This will also manipulate my insulin to keep my muscles healthy, and so keep me healthy, by telling my body it is healthy so keep focusing on muscles instead of storing fat (thank you, steroid and estrogen) or handing over all my nutrients to the cancer.

A hormone called leptin works with the hypothalamus and other hormones to also regulate metabolism and tell the cells what to do (and how fast to do it). If underfed (because cancer is eating everything) or over fed (from unhealthy or too much food), then the leptin switch turns off and the body doesn’t know what to do or whether to feel full or not (or whether to store fat or not). That’s the other reason for mixing up the days and timing of what we eat when. It’s also important because there are leptin receptors on the ovaries, which I no longer have, which is another reason many women gain weight after hysterectomy or menopause.

Also, without enough carbs, serotonin levels get too low. That can cause cravings for food that’s bad for cancer, or even depression. Keeping this level in check by mixing up my days will help me stick with the plan. It also affects cortisol (the stress hormone that gives Americans big tummies!), which needs be reset frequently to keep working properly so I maintain what health I have – or even get healthier – instead of muscle waste or getting more sick.

That, I think, is how it works.

So it means this morning I had eggs and toast for breakfast, with a glass of green juice. Three hours later, I had a snack of some nuts and some fruit smoothie – because we don’t yet have any more protein powder that’s supposed to go in the smoothie, so I had to have some nuts on the side. Three hours later, the family had a white bean casserole with salad on the side.

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We even made a double batch to have a frozen meal ready the way relief society taught us to do!

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A snack later was a handful of a different kind of nut, with some snap peas. Dinner was chicken and red potatoes with more salad. Easy peasy, most of it all stuff we would have had anyway. We are just doing better about portions and timing of when we eat.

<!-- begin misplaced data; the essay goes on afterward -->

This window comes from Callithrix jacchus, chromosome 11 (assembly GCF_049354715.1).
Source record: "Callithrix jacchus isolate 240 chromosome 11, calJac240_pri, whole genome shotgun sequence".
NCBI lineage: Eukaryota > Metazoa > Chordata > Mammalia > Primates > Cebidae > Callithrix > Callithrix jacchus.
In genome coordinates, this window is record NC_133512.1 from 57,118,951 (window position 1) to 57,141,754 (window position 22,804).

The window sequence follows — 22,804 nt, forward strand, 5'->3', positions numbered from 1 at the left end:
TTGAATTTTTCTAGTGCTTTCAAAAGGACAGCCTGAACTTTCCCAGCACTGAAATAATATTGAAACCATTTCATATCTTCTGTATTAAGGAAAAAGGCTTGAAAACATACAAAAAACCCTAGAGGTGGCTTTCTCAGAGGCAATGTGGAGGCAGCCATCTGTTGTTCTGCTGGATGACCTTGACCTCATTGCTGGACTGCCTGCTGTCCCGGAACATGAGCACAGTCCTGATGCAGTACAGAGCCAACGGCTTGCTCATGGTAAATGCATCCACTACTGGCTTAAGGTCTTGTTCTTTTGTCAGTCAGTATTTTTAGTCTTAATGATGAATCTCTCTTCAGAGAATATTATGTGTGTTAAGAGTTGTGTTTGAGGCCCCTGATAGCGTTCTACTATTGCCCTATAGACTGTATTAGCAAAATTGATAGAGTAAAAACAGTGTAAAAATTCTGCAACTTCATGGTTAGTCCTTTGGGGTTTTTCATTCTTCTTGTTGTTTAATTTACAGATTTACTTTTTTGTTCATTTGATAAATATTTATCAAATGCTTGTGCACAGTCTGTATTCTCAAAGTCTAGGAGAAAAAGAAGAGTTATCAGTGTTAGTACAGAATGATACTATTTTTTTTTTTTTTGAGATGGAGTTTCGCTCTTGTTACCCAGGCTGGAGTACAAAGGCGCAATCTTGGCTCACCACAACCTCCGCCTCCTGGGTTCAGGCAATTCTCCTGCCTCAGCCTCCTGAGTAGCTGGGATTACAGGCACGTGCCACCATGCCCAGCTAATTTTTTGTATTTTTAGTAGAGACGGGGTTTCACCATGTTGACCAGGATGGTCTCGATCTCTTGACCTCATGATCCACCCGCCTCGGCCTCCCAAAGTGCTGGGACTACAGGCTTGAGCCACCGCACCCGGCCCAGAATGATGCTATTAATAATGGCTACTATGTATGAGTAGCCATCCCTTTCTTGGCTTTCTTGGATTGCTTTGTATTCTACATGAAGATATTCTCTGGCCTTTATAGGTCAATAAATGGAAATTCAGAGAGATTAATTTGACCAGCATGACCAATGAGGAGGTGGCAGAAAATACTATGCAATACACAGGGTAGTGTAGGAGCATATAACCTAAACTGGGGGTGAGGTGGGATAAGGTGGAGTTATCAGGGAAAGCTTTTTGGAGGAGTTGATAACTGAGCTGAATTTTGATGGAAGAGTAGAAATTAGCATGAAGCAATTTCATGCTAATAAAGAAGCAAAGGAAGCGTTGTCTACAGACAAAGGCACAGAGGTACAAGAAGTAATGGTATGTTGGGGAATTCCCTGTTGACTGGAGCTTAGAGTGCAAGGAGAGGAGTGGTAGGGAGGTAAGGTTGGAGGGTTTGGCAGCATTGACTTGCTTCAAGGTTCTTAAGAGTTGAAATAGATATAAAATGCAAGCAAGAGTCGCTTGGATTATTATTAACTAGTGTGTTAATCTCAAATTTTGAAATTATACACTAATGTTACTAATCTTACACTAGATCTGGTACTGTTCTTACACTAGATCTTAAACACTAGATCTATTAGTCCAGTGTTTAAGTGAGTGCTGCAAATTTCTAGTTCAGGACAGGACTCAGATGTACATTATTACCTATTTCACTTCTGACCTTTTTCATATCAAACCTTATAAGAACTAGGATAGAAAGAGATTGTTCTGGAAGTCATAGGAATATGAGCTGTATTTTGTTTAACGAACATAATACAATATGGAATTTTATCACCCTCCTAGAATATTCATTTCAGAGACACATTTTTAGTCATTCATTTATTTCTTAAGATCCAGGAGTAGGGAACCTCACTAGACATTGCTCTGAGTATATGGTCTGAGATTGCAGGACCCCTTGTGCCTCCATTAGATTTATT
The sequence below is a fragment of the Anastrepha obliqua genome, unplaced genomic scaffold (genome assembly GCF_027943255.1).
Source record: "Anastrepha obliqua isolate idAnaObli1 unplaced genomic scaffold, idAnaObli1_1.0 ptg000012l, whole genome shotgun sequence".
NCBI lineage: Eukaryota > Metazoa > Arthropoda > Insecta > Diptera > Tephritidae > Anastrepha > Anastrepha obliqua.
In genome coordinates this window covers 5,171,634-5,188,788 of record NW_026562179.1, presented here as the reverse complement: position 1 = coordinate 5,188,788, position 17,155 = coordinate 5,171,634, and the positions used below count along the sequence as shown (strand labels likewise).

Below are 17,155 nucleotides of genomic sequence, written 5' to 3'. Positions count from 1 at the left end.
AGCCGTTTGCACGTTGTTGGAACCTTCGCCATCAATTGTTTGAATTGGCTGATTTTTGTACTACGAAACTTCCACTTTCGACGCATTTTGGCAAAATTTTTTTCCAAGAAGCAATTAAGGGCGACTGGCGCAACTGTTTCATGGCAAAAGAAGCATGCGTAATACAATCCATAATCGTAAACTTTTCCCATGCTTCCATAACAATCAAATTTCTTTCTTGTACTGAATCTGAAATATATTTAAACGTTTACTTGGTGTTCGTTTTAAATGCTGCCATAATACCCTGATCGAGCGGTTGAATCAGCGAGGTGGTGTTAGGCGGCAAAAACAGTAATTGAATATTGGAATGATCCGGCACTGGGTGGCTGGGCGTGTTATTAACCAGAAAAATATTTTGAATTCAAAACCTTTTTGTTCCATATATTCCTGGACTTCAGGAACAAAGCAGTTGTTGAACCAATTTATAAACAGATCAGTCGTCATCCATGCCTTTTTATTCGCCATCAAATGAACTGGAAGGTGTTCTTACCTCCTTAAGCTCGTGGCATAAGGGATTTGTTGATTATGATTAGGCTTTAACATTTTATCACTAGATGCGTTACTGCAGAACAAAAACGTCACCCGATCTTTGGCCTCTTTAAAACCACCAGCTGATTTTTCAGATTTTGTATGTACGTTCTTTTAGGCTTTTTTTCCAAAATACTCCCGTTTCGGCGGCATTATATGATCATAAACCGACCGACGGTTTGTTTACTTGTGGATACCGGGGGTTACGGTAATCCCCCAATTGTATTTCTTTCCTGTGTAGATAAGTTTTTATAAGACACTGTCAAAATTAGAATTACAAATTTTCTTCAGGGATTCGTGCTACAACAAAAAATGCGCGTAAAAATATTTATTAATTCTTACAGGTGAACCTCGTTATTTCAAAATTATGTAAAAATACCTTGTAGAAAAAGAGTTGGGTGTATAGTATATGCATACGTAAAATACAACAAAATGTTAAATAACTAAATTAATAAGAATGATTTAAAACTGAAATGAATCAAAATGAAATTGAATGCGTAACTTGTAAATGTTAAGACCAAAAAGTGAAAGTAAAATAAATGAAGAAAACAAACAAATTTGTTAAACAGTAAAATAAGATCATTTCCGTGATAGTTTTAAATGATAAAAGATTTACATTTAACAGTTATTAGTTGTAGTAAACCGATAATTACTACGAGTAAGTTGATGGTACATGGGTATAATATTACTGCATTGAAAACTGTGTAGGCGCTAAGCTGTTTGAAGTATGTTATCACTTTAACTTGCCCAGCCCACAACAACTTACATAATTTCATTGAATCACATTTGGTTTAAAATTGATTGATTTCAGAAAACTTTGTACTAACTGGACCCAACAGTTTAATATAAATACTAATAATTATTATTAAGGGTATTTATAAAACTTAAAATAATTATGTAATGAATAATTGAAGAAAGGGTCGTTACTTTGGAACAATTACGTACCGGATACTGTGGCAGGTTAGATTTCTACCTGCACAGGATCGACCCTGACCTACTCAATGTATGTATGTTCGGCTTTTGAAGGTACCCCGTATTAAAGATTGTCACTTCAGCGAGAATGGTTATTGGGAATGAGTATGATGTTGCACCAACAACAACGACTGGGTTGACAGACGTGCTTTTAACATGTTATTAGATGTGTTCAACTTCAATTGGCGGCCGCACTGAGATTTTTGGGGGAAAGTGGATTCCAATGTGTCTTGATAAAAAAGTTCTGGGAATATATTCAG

One more smoothie (almond milk, banana, orange, pineapple, and spinach) finished the day. Oh, plus the supplements to help everything, especially my immune system. I take capsules by the handful now, and drink a ton of water in between. I am trying.

This is what we do, because our family is fighting cancer.

Even though I do not have it any cancer, because they got it all, and it was already dead.

The doctor said so.

I am glad to wake out of my fog, but these are hard hours. It’s one thing for my body to fight hard when I am out of it, and another thing for the battle to become mental and emotional. I sleep for days, wake for moments, and miss so much.

The toddler is talking now, full on talking, constantly. I hear her babble in my dreams. Five starts kindergarten on Tuesday, and I cannot cannot cannot miss it.

I dreamed of my father, whether in the day or in the night I cannot tell you. He was happy to see me, and I glowed to be with him. I was shy and did not know what to say, and was so worried about offending him or breaking the spell that I almost couldn’t breathe. He told me of things he has learned, the peace he has found, and his happiness for me. Something washes over me so that I believe him, and I smile, and so many around us are celebrating with us.

I stir, because even in my dreams, mortality tugs at me as my core feels as if it has been sliced in half, and I pull against the pain, and push it away, to stay in my dream.

But he is gone.

I can still feel him, though, and hear his voice.

There is nothing about past shame, refusing to forgive, or old family dramas.

It is just him and me, like when I was a girl, and he is pleased with me again, and proud of me, and remembers that he loves me, and the miracle is that I can feel all this happening in him, maybe because I can feel it happening in me, too.

That’s when I hear his voice before it all fades away and my body clutches at me with pain and fevers. He says,

You are choosing to stay, and we have promised your body its healing. But what is in your spirit that you will not let heal? Let it go. It is okay to heal; it is okay to be well. Go be well.